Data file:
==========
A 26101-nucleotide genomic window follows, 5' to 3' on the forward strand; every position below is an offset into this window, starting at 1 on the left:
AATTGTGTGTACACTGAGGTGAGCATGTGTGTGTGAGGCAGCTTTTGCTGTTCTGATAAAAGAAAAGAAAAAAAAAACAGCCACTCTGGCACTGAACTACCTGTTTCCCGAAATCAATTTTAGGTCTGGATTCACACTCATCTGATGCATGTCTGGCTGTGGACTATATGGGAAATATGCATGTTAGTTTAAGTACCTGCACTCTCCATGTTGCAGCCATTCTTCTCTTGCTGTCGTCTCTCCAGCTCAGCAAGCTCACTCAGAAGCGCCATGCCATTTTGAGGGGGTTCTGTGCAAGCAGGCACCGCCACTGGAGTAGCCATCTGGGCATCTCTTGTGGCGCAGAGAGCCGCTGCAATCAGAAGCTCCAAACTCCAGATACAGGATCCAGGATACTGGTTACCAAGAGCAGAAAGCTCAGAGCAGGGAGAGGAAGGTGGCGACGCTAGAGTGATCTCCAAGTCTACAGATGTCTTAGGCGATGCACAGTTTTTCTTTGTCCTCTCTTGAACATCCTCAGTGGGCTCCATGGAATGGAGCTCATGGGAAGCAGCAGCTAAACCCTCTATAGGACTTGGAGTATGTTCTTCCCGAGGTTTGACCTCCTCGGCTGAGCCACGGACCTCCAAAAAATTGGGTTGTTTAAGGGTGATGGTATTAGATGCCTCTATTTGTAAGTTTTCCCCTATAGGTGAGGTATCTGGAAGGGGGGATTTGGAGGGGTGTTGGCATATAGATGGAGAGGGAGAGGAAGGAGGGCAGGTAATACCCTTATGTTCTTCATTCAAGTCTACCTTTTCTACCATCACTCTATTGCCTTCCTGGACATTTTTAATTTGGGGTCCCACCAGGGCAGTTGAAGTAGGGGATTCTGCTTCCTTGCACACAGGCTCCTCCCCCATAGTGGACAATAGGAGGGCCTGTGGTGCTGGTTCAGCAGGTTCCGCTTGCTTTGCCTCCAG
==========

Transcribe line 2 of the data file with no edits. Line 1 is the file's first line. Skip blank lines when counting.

AATTGTGTGTACACTGAGGTGAGCATGTGTGTGTGAGGCAGCTTTTGCTGTTCTGATAAAAGAAAAGAAAAAAAAAACAGCCACTCTGGCACTGAACTACCTGTTTCCCGAAATCAATTTTAGGTCTGGATTCACACTCATCTGATGCATGTCTGGCTGTGGACTATATGGGAAATATGCATGTTAGTTTAAGTACCTGCACTCTCCATGTTGCAGCCATTCTTCTCTTGCTGTCGTCTCTCCAGCTCAGCAAGCTCACTCAGAAGCGCCATGCCATTTTGAGGGGGTTCTGTGCAAGCAGGCACCGCCACTGGAGTAGCCATCTGGGCATCTCTTGTGGCGCAGAGAGCCGCTGCAATCAGAAGCTCCAAACTCCAGATACAGGATCCAGGATACTGGTTACCAAGAGCAGAAAGCTCAGAGCAGGGAGAGGAAGGTGGCGACGCTAGAGTGATCTCCAAGTCTACAGATGTCTTAGGCGATGCACAGTTTTTCTTTGTCCTCTCTTGAACATCCTCAGTGGGCTCCATGGAATGGAGCTCATGGGAAGCAGCAGCTAAACCCTCTATAGGACTTGGAGTATGTTCTTCCCGAGGTTTGACCTCCTCGGCTGAGCCACGGACCTCCAAAAAATTGGGTTGTTTAAGGGTGATGGTATTAGATGCCTCTATTTGTAAGTTTTCCCCTATAGGTGAGGTATCTGGAAGGGGGGATTTGGAGGGGTGTTGGCATATAGATGGAGAGGGAGAGGAAGGAGGGCAGGTAATACCCTTATGTTCTTCATTCAAGTCTACCTTTTCTACCATCACTCTATTGCCTTCCTGGACATTTTTAATTTGGGGTCCCACCAGGGCAGTTGAAGTAGGGGATTCTGCTTCCTTGCACACAGGCTCCTCCCCCATAGTGGACAATAGGAGGGCCTGTGGTGCTGGTTCAGCAGGTTCCGCTTGCTTTGCCTCCAG